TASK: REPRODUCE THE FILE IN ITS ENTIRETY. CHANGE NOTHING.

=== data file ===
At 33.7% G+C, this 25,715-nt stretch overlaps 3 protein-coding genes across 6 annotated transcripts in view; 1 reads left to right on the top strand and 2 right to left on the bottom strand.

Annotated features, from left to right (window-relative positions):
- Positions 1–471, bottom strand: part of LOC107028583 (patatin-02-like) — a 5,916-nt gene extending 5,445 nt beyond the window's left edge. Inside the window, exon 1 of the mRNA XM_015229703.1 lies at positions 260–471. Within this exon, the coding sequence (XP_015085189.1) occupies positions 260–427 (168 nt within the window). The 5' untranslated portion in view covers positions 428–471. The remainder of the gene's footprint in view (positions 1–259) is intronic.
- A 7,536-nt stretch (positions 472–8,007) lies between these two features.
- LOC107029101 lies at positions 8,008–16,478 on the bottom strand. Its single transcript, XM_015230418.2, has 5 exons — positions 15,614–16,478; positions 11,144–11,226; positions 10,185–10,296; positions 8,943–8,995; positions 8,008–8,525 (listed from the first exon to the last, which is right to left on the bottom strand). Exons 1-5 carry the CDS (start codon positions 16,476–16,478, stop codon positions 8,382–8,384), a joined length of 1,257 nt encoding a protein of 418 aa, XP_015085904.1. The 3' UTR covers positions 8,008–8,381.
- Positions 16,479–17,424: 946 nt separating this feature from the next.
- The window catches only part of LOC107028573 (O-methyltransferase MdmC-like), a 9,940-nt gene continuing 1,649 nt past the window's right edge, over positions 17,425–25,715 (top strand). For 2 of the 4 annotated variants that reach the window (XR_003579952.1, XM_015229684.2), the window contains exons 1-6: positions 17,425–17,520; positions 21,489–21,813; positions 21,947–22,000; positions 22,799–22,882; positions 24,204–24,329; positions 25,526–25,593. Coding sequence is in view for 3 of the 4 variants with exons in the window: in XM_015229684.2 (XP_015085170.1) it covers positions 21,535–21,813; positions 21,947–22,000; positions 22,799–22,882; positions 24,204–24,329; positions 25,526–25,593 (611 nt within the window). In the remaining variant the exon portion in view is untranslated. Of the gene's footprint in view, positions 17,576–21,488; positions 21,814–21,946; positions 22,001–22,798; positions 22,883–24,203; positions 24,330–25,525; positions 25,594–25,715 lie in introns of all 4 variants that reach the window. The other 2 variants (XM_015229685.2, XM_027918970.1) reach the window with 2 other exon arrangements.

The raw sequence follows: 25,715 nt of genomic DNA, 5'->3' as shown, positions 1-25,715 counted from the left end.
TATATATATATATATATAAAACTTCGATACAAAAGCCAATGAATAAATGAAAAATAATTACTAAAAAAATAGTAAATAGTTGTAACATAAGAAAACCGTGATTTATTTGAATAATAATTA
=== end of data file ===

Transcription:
At 33.7% G+C, this 25,715-nt stretch overlaps 3 protein-coding genes across 6 annotated transcripts in view; 1 reads left to right on the top strand and 2 right to left on the bottom strand.

Annotated features, from left to right (window-relative positions):
- Positions 1–471, bottom strand: part of LOC107028583 (patatin-02-like) — a 5,916-nt gene extending 5,445 nt beyond the window's left edge. Inside the window, exon 1 of the mRNA XM_015229703.1 lies at positions 260–471. Within this exon, the coding sequence (XP_015085189.1) occupies positions 260–427 (168 nt within the window). The 5' untranslated portion in view covers positions 428–471. The remainder of the gene's footprint in view (positions 1–259) is intronic.
- A 7,536-nt stretch (positions 472–8,007) lies between these two features.
- LOC107029101 lies at positions 8,008–16,478 on the bottom strand. Its single transcript, XM_015230418.2, has 5 exons — positions 15,614–16,478; positions 11,144–11,226; positions 10,185–10,296; positions 8,943–8,995; positions 8,008–8,525 (listed from the first exon to the last, which is right to left on the bottom strand). Exons 1-5 carry the CDS (start codon positions 16,476–16,478, stop codon positions 8,382–8,384), a joined length of 1,257 nt encoding a protein of 418 aa, XP_015085904.1. The 3' UTR covers positions 8,008–8,381.
- Positions 16,479–17,424: 946 nt separating this feature from the next.
- The window catches only part of LOC107028573 (O-methyltransferase MdmC-like), a 9,940-nt gene continuing 1,649 nt past the window's right edge, over positions 17,425–25,715 (top strand). For 2 of the 4 annotated variants that reach the window (XR_003579952.1, XM_015229684.2), the window contains exons 1-6: positions 17,425–17,520; positions 21,489–21,813; positions 21,947–22,000; positions 22,799–22,882; positions 24,204–24,329; positions 25,526–25,593. Coding sequence is in view for 3 of the 4 variants with exons in the window: in XM_015229684.2 (XP_015085170.1) it covers positions 21,535–21,813; positions 21,947–22,000; positions 22,799–22,882; positions 24,204–24,329; positions 25,526–25,593 (611 nt within the window). In the remaining variant the exon portion in view is untranslated. Of the gene's footprint in view, positions 17,576–21,488; positions 21,814–21,946; positions 22,001–22,798; positions 22,883–24,203; positions 24,330–25,525; positions 25,594–25,715 lie in introns of all 4 variants that reach the window. The other 2 variants (XM_015229685.2, XM_027918970.1) reach the window with 2 other exon arrangements.

The raw sequence follows: 25,715 nt of genomic DNA, 5'->3' as shown, positions 1-25,715 counted from the left end.
TATATATATATATATATAAAACTTCGATACAAAAGCCAATGAATAAATGAAAAATAATTACTAAAAAAATAGTAAATAGTTGTAACATAAGAAAACCGTGATTTATTTGAATAATAATTA